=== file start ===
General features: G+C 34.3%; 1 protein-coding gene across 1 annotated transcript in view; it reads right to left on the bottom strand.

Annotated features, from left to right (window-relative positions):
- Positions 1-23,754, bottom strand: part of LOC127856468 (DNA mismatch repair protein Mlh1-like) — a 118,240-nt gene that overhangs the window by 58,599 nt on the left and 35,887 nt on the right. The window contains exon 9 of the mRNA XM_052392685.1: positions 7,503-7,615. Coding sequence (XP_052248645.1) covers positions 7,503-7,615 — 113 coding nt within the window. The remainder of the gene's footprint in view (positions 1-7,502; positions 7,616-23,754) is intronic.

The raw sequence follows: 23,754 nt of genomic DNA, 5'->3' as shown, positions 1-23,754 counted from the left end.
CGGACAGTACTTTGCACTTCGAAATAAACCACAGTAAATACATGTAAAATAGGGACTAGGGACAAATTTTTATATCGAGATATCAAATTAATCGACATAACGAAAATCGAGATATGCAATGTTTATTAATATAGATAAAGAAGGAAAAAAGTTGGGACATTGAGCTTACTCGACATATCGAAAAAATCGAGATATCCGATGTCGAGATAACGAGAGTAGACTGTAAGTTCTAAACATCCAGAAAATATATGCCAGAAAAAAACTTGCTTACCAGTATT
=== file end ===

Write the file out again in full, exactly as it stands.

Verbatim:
General features: G+C 34.3%; 1 protein-coding gene across 1 annotated transcript in view; it reads right to left on the bottom strand.

Annotated features, from left to right (window-relative positions):
- Positions 1-23,754, bottom strand: part of LOC127856468 (DNA mismatch repair protein Mlh1-like) — a 118,240-nt gene that overhangs the window by 58,599 nt on the left and 35,887 nt on the right. The window contains exon 9 of the mRNA XM_052392685.1: positions 7,503-7,615. Coding sequence (XP_052248645.1) covers positions 7,503-7,615 — 113 coding nt within the window. The remainder of the gene's footprint in view (positions 1-7,502; positions 7,616-23,754) is intronic.

The raw sequence follows: 23,754 nt of genomic DNA, 5'->3' as shown, positions 1-23,754 counted from the left end.
CGGACAGTACTTTGCACTTCGAAATAAACCACAGTAAATACATGTAAAATAGGGACTAGGGACAAATTTTTATATCGAGATATCAAATTAATCGACATAACGAAAATCGAGATATGCAATGTTTATTAATATAGATAAAGAAGGAAAAAAGTTGGGACATTGAGCTTACTCGACATATCGAAAAAATCGAGATATCCGATGTCGAGATAACGAGAGTAGACTGTAAGTTCTAAACATCCAGAAAATATATGCCAGAAAAAAACTTGCTTACCAGTATT